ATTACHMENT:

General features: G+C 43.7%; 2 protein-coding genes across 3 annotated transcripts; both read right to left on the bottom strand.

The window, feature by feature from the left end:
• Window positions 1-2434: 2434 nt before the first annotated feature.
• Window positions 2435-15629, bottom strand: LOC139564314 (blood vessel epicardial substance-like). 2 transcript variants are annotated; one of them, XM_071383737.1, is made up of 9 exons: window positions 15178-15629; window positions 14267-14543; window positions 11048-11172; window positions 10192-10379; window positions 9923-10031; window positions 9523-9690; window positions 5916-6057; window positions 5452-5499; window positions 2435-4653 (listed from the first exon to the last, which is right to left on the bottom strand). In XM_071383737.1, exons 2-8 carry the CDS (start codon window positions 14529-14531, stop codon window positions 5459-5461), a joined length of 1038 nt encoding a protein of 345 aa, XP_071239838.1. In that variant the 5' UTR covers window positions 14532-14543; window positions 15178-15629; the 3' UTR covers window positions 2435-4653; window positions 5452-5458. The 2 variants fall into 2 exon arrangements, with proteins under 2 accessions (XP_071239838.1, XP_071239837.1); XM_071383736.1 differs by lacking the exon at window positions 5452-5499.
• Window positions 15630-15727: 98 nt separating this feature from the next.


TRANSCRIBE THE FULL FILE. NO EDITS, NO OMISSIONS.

General features: G+C 43.7%; 2 protein-coding genes across 3 annotated transcripts; both read right to left on the bottom strand.

The window, feature by feature from the left end:
• Window positions 1-2434: 2434 nt before the first annotated feature.
• Window positions 2435-15629, bottom strand: LOC139564314 (blood vessel epicardial substance-like). 2 transcript variants are annotated; one of them, XM_071383737.1, is made up of 9 exons: window positions 15178-15629; window positions 14267-14543; window positions 11048-11172; window positions 10192-10379; window positions 9923-10031; window positions 9523-9690; window positions 5916-6057; window positions 5452-5499; window positions 2435-4653 (listed from the first exon to the last, which is right to left on the bottom strand). In XM_071383737.1, exons 2-8 carry the CDS (start codon window positions 14529-14531, stop codon window positions 5459-5461), a joined length of 1038 nt encoding a protein of 345 aa, XP_071239838.1. In that variant the 5' UTR covers window positions 14532-14543; window positions 15178-15629; the 3' UTR covers window positions 2435-4653; window positions 5452-5458. The 2 variants fall into 2 exon arrangements, with proteins under 2 accessions (XP_071239838.1, XP_071239837.1); XM_071383736.1 differs by lacking the exon at window positions 5452-5499.
• Window positions 15630-15727: 98 nt separating this feature from the next.